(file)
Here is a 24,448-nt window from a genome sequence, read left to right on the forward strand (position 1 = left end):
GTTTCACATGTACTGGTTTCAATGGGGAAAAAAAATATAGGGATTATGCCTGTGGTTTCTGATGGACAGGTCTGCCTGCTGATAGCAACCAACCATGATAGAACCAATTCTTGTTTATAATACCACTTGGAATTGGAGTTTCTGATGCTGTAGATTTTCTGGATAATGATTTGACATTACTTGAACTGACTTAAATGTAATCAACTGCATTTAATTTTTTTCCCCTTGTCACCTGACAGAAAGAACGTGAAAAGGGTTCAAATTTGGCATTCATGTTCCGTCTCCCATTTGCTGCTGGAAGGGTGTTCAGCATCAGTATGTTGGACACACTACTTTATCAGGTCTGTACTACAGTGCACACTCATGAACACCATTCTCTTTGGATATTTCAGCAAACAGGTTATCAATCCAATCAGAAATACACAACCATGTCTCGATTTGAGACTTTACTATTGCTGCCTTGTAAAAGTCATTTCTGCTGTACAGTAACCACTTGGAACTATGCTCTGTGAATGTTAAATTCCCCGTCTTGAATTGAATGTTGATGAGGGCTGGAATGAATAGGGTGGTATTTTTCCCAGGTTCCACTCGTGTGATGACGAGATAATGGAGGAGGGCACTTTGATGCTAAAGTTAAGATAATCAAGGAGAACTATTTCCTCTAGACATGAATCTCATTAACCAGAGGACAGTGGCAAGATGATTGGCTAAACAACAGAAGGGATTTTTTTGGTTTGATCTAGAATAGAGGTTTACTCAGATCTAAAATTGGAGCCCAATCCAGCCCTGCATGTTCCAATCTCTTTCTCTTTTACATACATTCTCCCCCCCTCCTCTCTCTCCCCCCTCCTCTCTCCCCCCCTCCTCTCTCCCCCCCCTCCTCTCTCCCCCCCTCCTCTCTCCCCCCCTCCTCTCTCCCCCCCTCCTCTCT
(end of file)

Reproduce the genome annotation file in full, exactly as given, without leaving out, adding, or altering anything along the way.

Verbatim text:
Here is a 24,448-nt window from a genome sequence, read left to right on the forward strand (position 1 = left end):
GTTTCACATGTACTGGTTTCAATGGGGAAAAAAAATATAGGGATTATGCCTGTGGTTTCTGATGGACAGGTCTGCCTGCTGATAGCAACCAACCATGATAGAACCAATTCTTGTTTATAATACCACTTGGAATTGGAGTTTCTGATGCTGTAGATTTTCTGGATAATGATTTGACATTACTTGAACTGACTTAAATGTAATCAACTGCATTTAATTTTTTTCCCCTTGTCACCTGACAGAAAGAACGTGAAAAGGGTTCAAATTTGGCATTCATGTTCCGTCTCCCATTTGCTGCTGGAAGGGTGTTCAGCATCAGTATGTTGGACACACTACTTTATCAGGTCTGTACTACAGTGCACACTCATGAACACCATTCTCTTTGGATATTTCAGCAAACAGGTTATCAATCCAATCAGAAATACACAACCATGTCTCGATTTGAGACTTTACTATTGCTGCCTTGTAAAAGTCATTTCTGCTGTACAGTAACCACTTGGAACTATGCTCTGTGAATGTTAAATTCCCCGTCTTGAATTGAATGTTGATGAGGGCTGGAATGAATAGGGTGGTATTTTTCCCAGGTTCCACTCGTGTGATGACGAGATAATGGAGGAGGGCACTTTGATGCTAAAGTTAAGATAATCAAGGAGAACTATTTCCTCTAGACATGAATCTCATTAACCAGAGGACAGTGGCAAGATGATTGGCTAAACAACAGAAGGGATTTTTTTGGTTTGATCTAGAATAGAGGTTTACTCAGATCTAAAATTGGAGCCCAATCCAGCCCTGCATGTTCCAATCTCTTTCTCTTTTACATACATTCTCCCCCCCTCCTCTCTCTCCCCCCTCCTCTCTCCCCCCCTCCTCTCTCCCCCCCCTCCTCTCTCCCCCCCTCCTCTCTCCCCCCCTCCTCTCTCCCCCCCTCCTCTCT